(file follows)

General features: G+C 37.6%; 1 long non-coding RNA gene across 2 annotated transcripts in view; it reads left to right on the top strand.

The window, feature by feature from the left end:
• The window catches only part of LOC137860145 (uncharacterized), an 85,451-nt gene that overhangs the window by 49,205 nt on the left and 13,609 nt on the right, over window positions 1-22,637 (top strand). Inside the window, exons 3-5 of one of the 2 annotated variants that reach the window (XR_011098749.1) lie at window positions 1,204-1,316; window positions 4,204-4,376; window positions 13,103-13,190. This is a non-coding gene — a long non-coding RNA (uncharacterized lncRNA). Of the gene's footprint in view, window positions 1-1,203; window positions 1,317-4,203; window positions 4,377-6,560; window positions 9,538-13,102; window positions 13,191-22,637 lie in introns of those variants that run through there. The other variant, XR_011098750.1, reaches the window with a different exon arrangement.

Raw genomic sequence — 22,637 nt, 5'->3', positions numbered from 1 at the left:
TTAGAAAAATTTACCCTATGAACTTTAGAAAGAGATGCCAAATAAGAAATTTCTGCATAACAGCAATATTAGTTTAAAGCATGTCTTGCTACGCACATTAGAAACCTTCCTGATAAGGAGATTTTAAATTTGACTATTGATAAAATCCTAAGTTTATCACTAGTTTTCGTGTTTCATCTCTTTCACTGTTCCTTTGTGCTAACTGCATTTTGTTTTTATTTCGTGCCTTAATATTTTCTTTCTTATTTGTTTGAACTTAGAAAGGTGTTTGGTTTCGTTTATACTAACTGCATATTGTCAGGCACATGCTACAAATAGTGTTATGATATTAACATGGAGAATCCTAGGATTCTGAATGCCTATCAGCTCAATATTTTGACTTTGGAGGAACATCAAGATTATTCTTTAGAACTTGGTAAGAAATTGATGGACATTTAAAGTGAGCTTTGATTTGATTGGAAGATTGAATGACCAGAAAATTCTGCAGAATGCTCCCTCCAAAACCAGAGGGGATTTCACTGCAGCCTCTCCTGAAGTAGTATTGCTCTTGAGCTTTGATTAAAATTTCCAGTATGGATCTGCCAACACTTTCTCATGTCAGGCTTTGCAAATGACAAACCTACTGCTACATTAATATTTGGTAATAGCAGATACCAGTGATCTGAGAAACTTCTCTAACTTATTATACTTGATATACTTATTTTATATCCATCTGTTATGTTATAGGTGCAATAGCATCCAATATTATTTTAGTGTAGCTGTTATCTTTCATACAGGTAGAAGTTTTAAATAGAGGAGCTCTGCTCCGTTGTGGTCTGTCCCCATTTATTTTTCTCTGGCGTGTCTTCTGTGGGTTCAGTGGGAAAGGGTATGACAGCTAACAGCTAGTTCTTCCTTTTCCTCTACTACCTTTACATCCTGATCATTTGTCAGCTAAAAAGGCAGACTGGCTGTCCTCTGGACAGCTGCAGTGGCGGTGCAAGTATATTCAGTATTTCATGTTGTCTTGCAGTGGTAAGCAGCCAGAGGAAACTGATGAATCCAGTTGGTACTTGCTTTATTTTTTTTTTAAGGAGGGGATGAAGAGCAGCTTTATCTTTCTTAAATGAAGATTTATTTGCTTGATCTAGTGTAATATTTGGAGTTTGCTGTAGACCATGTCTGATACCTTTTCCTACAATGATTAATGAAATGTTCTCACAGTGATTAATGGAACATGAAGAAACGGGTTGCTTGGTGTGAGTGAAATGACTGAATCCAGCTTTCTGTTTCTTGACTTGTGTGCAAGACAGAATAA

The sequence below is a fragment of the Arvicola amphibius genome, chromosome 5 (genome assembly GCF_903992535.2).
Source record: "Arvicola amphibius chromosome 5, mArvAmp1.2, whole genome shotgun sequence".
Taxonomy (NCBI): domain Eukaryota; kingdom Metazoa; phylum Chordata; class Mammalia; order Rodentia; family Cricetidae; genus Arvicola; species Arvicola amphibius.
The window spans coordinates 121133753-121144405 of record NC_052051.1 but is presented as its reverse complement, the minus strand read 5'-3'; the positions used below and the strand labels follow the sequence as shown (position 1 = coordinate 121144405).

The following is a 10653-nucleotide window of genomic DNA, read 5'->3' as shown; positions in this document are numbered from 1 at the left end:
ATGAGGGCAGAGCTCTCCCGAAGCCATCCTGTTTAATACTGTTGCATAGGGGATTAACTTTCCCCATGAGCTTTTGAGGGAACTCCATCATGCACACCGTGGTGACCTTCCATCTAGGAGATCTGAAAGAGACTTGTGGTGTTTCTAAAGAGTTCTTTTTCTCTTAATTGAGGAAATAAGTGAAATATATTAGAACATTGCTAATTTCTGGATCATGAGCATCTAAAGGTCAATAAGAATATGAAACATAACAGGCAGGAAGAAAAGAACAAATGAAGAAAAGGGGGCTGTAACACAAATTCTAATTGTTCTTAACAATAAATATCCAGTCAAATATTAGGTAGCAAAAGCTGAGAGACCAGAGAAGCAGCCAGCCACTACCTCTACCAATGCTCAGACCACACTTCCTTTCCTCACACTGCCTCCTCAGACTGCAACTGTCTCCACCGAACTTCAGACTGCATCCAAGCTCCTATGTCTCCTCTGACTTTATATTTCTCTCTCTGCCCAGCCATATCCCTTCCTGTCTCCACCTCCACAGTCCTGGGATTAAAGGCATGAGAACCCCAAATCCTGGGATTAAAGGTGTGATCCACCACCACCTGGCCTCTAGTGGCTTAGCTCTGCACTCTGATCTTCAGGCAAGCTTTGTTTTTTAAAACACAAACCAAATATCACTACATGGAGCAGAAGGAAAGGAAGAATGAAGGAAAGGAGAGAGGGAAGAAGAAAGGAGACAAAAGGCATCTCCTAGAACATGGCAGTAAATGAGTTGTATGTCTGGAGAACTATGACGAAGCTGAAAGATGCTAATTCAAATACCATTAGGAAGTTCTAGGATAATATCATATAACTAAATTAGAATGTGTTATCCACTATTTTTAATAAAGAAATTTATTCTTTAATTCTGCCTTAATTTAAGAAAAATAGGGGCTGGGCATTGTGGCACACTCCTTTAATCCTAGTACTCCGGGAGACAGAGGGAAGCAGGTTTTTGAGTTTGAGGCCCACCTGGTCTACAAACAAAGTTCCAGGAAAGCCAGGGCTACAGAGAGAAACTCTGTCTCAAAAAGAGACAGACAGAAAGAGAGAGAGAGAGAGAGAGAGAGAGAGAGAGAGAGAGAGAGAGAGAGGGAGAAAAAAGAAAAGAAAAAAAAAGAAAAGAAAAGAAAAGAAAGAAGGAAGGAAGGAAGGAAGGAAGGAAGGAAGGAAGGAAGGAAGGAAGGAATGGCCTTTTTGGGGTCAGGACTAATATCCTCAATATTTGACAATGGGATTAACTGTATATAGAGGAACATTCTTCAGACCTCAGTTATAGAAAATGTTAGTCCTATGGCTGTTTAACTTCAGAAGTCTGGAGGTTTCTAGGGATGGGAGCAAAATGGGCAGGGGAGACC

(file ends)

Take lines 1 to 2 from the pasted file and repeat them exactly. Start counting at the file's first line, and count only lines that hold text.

General features: G+C 37.6%; 1 long non-coding RNA gene across 2 annotated transcripts in view; it reads left to right on the top strand.

The window, feature by feature from the left end: